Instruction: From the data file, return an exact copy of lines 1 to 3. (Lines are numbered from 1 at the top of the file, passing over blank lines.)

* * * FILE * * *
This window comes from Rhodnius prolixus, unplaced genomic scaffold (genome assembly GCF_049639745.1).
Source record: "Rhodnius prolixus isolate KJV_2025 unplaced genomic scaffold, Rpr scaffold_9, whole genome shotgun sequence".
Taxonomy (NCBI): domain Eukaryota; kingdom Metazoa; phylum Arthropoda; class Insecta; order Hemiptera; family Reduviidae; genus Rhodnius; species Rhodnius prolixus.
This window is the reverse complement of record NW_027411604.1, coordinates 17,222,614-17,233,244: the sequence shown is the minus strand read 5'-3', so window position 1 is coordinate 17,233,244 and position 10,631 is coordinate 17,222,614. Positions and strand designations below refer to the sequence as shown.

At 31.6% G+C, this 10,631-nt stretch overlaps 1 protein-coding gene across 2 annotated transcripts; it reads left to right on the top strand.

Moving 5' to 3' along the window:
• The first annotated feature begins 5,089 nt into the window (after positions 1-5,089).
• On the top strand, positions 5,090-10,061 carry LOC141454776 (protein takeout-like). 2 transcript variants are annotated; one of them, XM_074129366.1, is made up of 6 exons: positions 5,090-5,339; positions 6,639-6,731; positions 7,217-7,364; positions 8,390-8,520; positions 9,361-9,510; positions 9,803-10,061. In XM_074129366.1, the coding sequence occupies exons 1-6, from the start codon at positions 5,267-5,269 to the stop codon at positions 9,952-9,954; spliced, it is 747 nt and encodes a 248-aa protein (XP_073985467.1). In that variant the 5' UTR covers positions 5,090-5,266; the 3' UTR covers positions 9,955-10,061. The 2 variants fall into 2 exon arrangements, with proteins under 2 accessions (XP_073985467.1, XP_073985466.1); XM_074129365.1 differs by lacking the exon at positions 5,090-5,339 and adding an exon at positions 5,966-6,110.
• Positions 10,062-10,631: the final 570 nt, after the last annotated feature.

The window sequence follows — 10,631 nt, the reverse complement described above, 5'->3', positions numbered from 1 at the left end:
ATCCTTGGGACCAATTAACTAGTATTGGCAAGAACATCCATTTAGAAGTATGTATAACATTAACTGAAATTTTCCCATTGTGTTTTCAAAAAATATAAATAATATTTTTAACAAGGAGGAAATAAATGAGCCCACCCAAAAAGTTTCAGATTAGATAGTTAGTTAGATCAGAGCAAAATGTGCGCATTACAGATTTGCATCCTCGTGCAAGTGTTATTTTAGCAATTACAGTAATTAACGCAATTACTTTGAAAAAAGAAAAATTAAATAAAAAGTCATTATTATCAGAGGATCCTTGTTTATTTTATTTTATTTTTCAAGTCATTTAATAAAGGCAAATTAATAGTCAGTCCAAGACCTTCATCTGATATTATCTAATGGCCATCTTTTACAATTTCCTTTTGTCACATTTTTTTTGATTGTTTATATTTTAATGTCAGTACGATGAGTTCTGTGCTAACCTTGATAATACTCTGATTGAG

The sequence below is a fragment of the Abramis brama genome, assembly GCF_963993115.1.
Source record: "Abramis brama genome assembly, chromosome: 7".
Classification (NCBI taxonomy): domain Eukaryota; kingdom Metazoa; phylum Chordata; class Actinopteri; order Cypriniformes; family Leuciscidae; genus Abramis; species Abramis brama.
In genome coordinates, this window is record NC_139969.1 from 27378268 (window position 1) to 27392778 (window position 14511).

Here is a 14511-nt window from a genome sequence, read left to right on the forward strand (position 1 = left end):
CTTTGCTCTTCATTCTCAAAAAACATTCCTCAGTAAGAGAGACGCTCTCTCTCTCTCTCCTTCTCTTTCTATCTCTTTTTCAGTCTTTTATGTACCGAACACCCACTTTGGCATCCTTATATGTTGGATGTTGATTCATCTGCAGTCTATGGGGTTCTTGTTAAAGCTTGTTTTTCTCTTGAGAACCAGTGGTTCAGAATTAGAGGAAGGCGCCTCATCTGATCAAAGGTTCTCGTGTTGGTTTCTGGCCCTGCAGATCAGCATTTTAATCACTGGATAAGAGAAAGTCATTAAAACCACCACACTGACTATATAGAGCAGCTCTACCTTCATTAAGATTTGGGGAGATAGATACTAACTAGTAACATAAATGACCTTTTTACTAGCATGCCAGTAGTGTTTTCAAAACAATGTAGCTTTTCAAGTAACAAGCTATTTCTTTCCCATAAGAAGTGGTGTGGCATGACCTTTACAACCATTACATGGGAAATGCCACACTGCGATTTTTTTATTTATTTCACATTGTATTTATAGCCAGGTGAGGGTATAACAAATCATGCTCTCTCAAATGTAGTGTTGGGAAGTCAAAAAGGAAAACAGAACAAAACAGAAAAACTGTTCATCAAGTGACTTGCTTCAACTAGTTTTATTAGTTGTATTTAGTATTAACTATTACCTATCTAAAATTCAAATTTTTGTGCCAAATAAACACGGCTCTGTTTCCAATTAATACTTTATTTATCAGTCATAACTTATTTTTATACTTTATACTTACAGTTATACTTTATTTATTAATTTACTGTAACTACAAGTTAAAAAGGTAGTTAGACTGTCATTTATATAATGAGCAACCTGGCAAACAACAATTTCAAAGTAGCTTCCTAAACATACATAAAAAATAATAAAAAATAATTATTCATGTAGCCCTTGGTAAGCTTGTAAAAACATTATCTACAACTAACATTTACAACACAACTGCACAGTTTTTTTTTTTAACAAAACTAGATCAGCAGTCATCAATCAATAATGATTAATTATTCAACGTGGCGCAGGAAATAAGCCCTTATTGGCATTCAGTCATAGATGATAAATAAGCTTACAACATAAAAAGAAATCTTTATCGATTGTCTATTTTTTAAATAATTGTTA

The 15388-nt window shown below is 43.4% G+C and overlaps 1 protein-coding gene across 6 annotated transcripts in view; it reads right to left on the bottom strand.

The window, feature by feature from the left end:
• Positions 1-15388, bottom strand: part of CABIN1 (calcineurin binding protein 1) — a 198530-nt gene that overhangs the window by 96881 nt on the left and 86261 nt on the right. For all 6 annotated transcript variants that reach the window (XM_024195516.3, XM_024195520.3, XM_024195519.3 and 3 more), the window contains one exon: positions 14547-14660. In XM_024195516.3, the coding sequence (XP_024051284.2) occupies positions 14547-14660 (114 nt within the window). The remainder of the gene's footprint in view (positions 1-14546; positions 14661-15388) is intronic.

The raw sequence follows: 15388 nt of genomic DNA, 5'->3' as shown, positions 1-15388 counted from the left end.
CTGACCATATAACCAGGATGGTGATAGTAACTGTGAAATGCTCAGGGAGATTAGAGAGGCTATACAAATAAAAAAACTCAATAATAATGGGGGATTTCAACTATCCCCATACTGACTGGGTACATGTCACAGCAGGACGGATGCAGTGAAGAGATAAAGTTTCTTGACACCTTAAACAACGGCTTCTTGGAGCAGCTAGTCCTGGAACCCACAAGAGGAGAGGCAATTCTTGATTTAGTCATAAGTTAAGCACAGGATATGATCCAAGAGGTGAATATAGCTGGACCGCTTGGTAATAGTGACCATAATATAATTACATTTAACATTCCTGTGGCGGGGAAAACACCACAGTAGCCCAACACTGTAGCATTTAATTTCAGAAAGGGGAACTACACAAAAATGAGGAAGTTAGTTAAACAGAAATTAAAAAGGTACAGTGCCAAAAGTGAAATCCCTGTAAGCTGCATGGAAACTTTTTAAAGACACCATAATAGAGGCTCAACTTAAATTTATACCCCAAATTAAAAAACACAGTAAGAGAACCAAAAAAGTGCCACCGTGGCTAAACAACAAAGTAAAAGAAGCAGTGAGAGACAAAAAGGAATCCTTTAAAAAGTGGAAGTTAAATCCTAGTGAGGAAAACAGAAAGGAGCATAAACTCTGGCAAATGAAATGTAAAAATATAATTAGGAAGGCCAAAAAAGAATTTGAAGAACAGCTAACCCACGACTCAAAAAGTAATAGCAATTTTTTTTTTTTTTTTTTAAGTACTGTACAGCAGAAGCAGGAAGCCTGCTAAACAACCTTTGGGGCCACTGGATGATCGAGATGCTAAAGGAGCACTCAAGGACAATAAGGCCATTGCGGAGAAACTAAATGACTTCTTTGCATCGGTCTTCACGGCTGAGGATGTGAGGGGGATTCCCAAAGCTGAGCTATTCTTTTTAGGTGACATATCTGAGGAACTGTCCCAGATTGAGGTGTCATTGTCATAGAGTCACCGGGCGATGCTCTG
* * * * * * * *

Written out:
This window comes from Rhodnius prolixus, unplaced genomic scaffold (genome assembly GCF_049639745.1).
Source record: "Rhodnius prolixus isolate KJV_2025 unplaced genomic scaffold, Rpr scaffold_9, whole genome shotgun sequence".
Taxonomy (NCBI): domain Eukaryota; kingdom Metazoa; phylum Arthropoda; class Insecta; order Hemiptera; family Reduviidae; genus Rhodnius; species Rhodnius prolixus.